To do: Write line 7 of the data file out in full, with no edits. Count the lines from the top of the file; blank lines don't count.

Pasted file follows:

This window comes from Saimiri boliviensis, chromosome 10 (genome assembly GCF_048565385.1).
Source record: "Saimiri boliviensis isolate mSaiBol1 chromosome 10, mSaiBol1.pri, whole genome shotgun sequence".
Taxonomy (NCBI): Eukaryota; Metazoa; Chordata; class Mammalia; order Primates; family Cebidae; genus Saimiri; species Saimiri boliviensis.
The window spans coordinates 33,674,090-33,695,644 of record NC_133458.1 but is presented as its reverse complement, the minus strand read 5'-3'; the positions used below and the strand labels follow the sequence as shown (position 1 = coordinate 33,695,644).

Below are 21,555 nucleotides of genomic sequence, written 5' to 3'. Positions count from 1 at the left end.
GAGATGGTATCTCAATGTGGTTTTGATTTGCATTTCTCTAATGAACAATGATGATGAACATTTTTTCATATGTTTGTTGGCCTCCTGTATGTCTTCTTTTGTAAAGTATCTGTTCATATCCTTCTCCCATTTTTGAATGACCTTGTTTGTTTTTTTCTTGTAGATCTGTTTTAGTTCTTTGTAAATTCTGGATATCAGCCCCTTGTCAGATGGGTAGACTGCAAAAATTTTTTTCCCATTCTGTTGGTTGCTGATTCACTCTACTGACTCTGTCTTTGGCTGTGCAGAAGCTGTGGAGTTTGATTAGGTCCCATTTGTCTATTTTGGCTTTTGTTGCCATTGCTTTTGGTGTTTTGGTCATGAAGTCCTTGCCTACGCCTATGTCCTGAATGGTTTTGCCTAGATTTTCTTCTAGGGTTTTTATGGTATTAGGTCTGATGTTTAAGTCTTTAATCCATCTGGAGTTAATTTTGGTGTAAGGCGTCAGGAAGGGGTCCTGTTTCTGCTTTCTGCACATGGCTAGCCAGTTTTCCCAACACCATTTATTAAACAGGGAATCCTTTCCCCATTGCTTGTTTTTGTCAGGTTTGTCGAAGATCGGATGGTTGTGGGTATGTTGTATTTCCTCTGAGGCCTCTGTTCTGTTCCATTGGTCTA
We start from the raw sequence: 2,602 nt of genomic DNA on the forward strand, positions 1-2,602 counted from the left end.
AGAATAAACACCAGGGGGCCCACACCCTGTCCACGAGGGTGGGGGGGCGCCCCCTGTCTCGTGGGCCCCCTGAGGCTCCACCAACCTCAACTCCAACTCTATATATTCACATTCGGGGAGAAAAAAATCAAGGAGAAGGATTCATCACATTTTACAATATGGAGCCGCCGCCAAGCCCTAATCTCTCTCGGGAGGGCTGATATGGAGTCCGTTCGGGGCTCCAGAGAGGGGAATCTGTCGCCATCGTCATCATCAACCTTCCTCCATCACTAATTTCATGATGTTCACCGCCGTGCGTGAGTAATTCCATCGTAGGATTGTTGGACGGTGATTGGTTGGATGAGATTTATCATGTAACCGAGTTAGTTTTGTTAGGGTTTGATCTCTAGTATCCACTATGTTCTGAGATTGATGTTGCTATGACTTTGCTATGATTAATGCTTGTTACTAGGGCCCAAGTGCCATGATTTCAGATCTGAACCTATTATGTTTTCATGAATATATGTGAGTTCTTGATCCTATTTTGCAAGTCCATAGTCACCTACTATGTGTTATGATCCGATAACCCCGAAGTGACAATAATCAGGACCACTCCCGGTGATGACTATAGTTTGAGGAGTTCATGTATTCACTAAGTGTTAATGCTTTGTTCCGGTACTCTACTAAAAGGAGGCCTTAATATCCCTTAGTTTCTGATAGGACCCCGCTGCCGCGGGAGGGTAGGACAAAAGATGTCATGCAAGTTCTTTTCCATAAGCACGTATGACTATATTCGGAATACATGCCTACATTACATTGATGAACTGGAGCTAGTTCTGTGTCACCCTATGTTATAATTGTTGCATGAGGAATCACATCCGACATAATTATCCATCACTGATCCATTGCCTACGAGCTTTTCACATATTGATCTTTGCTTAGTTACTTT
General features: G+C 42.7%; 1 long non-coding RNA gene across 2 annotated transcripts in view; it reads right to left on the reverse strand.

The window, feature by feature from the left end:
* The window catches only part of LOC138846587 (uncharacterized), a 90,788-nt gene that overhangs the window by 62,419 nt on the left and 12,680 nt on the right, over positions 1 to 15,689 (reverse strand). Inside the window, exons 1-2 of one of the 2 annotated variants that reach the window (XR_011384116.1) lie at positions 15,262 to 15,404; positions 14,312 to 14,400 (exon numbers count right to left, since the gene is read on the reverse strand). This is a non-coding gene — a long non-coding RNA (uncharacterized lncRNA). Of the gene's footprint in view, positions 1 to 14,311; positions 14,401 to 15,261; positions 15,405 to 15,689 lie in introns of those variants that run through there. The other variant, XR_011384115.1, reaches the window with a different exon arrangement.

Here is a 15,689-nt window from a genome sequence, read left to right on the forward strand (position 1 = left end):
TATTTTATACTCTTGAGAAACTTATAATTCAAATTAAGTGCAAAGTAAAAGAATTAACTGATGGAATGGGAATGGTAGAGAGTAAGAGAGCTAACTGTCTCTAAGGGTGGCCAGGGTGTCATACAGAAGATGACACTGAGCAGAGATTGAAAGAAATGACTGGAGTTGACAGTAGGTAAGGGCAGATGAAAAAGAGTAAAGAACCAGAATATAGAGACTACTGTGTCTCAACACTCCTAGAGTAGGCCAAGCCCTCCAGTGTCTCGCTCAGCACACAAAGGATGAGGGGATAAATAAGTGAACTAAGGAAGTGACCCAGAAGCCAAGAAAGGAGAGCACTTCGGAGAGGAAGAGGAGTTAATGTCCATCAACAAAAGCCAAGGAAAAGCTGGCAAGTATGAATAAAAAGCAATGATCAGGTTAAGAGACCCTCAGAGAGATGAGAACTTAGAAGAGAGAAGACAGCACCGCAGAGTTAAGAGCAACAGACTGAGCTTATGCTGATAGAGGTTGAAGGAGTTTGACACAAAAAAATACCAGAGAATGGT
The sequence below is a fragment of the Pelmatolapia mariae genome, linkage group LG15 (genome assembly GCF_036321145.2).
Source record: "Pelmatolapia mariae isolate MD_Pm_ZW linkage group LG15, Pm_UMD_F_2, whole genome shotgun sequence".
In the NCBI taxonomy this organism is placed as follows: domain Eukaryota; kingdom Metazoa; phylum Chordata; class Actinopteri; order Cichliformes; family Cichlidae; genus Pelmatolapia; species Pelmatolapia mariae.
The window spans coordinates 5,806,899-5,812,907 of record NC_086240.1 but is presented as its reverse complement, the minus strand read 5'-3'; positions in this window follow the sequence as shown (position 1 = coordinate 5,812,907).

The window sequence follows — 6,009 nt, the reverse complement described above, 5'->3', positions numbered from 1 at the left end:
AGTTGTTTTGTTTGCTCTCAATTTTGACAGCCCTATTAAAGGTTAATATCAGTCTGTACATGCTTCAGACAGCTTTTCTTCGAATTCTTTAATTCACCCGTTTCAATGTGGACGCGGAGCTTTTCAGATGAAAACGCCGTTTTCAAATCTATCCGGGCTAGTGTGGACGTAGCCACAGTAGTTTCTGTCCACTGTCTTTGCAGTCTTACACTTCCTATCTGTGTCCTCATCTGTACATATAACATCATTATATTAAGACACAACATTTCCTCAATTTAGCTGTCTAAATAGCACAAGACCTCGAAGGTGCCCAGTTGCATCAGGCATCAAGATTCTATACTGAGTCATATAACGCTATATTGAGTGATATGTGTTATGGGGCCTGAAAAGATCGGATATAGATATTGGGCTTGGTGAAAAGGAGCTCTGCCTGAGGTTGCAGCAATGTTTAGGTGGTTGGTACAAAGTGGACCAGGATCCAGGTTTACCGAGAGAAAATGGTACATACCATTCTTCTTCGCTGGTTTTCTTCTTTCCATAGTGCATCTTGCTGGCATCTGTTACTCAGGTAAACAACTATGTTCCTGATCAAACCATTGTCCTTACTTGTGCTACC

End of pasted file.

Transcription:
We start from the raw sequence: 2,602 nt of genomic DNA on the forward strand, positions 1-2,602 counted from the left end.